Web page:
Monday, April 26, 2010

Bar Council calls for ‘third party’ committee

The Malaysian Bar Council, which is opposing a Bank Negara initiative to revamp the motor insurance sector, is calling for the central bank to set up a cross-industry working committee to review feedback from all parties before implementing a scheme that would limit the liability of motor insurers to third party claimants to RM2 million.
The move by Bank Negara is in line with the government's aim of ensuring access for motorists to the mandatory third party bodily injury and death insurance coverage that is reportedly a longstanding grouse of motor insurance underwriters. According to reports, citing central bank data, losses from such third party motor policies are estimated at about RM1 billion annually.
Bank Negara was said to be considering the RM2 million cap but had yet to finalise the capping level. Speaking at a media briefing in Kuala Lumpur yesterday, Bar Council president Ragunath Kesavan said the proposals by Bank Negara, which it outlined to the council in a dialogue on Monday (Apr 19), could not be agreed upon by just conducting dialogues with concerned stakeholders.
"There should be proper, true consultations. There has to be a working committee, and not a one-off dialogues, to look at the issues. It seems to be a huge transformation with very little thoughtthrough process, with minimal consultation and it all seems to lead to one direction, profitability of the insurance companies," he said.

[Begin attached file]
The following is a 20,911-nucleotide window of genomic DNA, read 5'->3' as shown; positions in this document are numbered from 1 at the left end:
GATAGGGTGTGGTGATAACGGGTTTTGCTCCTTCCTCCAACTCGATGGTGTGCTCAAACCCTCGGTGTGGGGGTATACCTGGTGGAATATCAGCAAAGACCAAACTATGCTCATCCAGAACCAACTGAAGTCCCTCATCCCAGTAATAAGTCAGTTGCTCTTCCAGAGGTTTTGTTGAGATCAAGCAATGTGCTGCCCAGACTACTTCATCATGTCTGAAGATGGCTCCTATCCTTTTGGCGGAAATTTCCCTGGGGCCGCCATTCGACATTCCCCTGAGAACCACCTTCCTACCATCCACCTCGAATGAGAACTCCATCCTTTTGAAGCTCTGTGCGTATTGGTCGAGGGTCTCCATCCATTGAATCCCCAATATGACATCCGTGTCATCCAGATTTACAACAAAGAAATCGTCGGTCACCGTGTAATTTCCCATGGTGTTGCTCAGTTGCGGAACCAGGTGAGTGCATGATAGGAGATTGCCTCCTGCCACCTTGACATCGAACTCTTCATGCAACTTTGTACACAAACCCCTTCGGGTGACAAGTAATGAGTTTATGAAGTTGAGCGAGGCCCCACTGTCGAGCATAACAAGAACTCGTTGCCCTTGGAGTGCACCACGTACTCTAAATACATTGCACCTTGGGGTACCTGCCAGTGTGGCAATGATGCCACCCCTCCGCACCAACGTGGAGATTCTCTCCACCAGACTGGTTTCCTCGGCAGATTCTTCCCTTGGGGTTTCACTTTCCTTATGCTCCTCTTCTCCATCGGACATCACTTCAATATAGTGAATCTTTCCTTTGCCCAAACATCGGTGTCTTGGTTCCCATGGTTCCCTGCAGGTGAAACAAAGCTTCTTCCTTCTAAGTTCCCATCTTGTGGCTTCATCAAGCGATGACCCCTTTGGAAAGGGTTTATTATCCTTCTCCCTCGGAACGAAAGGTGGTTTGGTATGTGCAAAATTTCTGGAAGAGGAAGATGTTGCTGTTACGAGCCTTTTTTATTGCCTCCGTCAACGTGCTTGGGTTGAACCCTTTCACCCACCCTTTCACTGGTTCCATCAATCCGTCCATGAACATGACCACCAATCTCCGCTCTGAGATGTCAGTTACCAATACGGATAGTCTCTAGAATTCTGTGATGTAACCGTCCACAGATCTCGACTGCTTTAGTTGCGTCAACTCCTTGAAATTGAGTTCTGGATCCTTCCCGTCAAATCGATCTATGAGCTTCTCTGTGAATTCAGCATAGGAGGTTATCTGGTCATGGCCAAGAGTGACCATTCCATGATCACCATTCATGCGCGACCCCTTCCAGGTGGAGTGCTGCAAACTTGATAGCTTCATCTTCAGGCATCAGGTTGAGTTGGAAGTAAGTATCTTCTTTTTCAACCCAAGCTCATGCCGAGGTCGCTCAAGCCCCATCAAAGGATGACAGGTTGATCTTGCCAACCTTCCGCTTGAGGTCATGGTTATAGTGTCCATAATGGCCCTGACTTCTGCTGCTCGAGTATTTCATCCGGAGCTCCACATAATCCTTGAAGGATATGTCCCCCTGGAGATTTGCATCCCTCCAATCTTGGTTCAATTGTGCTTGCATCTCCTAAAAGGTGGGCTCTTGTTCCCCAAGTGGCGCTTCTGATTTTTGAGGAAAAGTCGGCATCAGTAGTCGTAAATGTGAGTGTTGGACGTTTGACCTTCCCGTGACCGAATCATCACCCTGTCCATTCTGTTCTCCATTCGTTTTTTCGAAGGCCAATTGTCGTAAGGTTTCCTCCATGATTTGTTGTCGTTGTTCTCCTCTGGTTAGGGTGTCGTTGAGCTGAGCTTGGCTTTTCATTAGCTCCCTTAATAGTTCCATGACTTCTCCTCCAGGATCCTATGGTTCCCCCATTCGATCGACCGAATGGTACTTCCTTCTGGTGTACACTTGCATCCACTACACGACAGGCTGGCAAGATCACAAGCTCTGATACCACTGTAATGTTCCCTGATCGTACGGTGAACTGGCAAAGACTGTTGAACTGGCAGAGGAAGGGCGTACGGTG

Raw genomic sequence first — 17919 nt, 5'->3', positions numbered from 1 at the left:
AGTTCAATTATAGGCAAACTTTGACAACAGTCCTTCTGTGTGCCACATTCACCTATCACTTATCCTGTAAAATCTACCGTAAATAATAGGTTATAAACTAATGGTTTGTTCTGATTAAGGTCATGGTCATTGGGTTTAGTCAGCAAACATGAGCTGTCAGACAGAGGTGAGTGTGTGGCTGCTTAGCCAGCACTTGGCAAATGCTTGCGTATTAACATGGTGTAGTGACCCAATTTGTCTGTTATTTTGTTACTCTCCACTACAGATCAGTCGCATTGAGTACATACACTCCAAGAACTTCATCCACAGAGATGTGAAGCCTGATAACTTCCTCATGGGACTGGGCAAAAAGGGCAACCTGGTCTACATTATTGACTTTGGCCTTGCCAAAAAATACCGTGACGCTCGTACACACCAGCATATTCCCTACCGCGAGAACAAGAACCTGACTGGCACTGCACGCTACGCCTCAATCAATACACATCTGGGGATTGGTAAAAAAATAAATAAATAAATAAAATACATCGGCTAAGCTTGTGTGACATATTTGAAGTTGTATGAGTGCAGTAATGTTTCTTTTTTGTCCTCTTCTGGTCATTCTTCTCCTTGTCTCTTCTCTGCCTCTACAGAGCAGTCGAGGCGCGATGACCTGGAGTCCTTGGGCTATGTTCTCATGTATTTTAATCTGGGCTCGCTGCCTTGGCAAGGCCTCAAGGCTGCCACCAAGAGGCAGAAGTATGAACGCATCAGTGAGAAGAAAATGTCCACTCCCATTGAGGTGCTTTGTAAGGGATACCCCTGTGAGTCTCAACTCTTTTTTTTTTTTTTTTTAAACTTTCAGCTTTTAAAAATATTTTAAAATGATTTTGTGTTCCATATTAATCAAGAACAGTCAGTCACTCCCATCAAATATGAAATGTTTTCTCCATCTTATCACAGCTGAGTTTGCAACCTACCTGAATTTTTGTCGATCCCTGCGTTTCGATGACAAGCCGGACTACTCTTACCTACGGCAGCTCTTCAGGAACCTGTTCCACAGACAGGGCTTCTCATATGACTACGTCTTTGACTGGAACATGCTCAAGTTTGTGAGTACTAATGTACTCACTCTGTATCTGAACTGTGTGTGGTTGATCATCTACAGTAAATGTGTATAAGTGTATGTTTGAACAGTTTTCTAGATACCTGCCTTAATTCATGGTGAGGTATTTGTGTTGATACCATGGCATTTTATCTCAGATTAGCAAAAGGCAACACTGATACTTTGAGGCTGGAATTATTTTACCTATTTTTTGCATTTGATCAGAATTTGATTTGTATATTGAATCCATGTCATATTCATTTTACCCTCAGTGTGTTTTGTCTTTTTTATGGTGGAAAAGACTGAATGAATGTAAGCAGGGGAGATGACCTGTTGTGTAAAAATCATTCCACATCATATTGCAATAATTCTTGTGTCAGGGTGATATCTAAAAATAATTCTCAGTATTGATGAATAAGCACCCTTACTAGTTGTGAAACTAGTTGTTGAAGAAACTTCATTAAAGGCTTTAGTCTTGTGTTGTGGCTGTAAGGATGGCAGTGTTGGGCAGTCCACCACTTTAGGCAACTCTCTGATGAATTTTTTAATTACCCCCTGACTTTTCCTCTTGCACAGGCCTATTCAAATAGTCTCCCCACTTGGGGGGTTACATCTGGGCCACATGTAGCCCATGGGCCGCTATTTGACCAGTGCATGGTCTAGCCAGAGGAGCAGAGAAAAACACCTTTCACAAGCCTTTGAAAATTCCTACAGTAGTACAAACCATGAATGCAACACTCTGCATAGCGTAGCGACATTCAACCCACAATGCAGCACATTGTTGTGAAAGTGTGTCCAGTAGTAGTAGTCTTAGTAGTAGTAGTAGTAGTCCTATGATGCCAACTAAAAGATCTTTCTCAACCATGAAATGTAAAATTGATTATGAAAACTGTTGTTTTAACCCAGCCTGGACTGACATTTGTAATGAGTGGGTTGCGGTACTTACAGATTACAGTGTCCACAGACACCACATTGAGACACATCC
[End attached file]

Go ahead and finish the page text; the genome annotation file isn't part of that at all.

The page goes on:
Under the scheme being proposed by Bank Negara, a newco would be established to manage the new scheme with the government holding a majority stake in this new entity.
Ragunath said the formation of the newco would be expensive at the onset as there was a need to set up a nationwide infrastructure and network, which would ultimately be paid for by the tax payers.
"What we're saying is to look (and make) use of the current system (in place). The cost of setting up a parallel system will be very high. The solution is to maintain the current system, no caps, and look at where the losses are (occuring) and address those issues.
"If it's inevitable that there is a need to increase premiums, then do it gradually. The tariffs have not been increased since 1978. What has the regulator being doing for the last 30 years? What about periodical reviews? Why hasn't it been done? You don't need a 300% increase in premium, you can do (an annual) 10% increase over the next four years, or look at the comprehensive sector and use it to subsidise the poorer sector," he added.

Asked whether the Bar Council could get Bank Negara to backtrack, Ragunath said, "It's an uphill battle. I don't think it's going to be easy. The only way to resolve this is if there's a public outcry. We need the support of the public otherwise it's an extremely uphill battle."
"We're commited to working with the various indsutry groups, hosting road shows, spoken to members of Parliament and we want to escalate awareness of this issue. We want public participation of this issue. We're committed to ensure that the public interest is protected.
"We can only do what it's right. We will keep pushing and maintain our campaign. It's about time to have transparency in the industry and such issues need to be looked at. We don't this to be a burden to the people. That's the crux of what we're trying to say," he added.

(The Malaysian Reserve, Jan 24, 2010, Page 1)